The Unexpected Virtue of a Crazy Idea: Part 4


Emmanuel Lubezki

The most beautiful shot in the movie.

This is the fourth installment and final part of my review of the film Birdman: or The Unexpected Virtue of Ignorance.


I would first like to apologize for the very large gap in time between this part and the last. The statement, ¨Until next week,” is evidently very fluid. 


In the past two articles I have focused on specific characters, namely Riggan and Mike. In this last piece, however, I’d like to focus more on the aspects of the filmmaking itself as well as what I consider to be incredibly important character moments. 


There are several elements that have somehow gone unmentioned until now. 


Firstly, I would like to double back on the cinematography.


Aside from the writing, the cinematography is probably Birdman’s greatest virtue. Mentioning it in passing while talking about Riggan does not do it justice. Even so, in an attempt to not waste any more page space I’m going to discuss it in conjunction with another interesting aspect of the film, the soundtrack. Most movies have a score. Some movies’ score is so memorable that it transcends beyond the film itself.  On the other hand, some movies choose to exclude the use of a score altogether. This is mostly done to service the tone, which in most cases is very dark and depressing, and music would detract from that tone.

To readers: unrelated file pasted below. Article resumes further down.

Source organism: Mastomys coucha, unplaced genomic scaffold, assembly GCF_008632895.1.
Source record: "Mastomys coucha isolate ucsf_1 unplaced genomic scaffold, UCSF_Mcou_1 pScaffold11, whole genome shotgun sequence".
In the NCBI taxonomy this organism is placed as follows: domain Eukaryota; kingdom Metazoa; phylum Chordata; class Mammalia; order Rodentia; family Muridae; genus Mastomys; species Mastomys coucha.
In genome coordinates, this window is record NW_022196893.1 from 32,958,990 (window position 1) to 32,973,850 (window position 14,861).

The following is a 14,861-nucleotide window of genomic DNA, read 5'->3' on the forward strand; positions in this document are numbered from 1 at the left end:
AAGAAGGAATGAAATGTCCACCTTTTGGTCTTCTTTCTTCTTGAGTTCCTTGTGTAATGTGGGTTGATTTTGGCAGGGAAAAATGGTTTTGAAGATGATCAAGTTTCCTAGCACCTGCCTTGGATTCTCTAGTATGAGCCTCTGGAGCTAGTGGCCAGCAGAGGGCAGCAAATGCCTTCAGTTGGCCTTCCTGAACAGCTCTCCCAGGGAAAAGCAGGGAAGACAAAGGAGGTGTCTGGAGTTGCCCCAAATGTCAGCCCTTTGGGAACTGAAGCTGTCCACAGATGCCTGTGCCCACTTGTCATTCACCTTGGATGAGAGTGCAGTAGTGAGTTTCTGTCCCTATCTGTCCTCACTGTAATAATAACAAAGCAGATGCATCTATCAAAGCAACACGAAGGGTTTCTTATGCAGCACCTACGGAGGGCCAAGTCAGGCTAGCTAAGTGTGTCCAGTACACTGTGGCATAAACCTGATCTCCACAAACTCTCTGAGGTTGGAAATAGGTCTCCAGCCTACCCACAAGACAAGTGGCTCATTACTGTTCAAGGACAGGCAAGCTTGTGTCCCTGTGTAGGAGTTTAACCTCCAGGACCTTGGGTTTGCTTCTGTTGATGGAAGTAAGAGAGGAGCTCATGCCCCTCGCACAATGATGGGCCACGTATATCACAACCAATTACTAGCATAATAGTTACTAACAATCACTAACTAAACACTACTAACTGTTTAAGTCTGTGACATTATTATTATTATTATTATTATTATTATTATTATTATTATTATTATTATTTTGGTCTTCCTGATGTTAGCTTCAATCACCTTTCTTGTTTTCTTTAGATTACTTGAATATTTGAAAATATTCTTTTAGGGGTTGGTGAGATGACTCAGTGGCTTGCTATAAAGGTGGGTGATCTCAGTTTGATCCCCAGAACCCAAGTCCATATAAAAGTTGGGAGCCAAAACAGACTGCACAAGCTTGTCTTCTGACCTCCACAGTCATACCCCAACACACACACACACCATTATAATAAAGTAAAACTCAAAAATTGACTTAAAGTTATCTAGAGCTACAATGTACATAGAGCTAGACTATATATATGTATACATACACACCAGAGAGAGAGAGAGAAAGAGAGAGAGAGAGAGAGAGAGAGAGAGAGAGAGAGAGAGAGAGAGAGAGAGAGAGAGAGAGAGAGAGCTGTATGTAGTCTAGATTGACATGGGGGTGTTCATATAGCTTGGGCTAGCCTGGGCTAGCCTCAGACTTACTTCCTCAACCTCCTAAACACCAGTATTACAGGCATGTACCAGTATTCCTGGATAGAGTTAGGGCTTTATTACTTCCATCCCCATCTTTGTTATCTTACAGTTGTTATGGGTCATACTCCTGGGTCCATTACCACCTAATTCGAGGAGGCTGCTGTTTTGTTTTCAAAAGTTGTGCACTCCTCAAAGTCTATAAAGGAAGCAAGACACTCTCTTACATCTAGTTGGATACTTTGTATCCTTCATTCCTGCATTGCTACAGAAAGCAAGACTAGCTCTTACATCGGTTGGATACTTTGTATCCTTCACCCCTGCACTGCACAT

I have yet to see a movie that approaches its soundtrack in an even remotely similar way to that of Birdman.


The bulk of the score for Birdman is composed of exclusively drums that are almost constantly running. What is even more interesting is that on several occasions we get to see the person playing those drums.


One time we see him is when Riggan and Mike are walking down the street. The camera follows in front of them as they walk. The camera quickly pans to the drummer who is made to look like a performer that you would commonly see on the streets of New York. The music that we hear is perfectly synced up with what the drummer is actually doing. 


We see the drummer during another tracking shot, this time within the theater where Riggan is walking to confront Mike. I always found it interesting and kind of strange that this random guy is just hanging out in the middle of an active production and no one seems to pay him any mind. 


As I said, this type of drum-centric music is found across nearly the entire film. This choice isn’t incidental; like most things in this film it’s very purposeful.


Most if not all films have their score related to certain aspects of the production. It’s usually tied to a character, a setting, or a certain moment.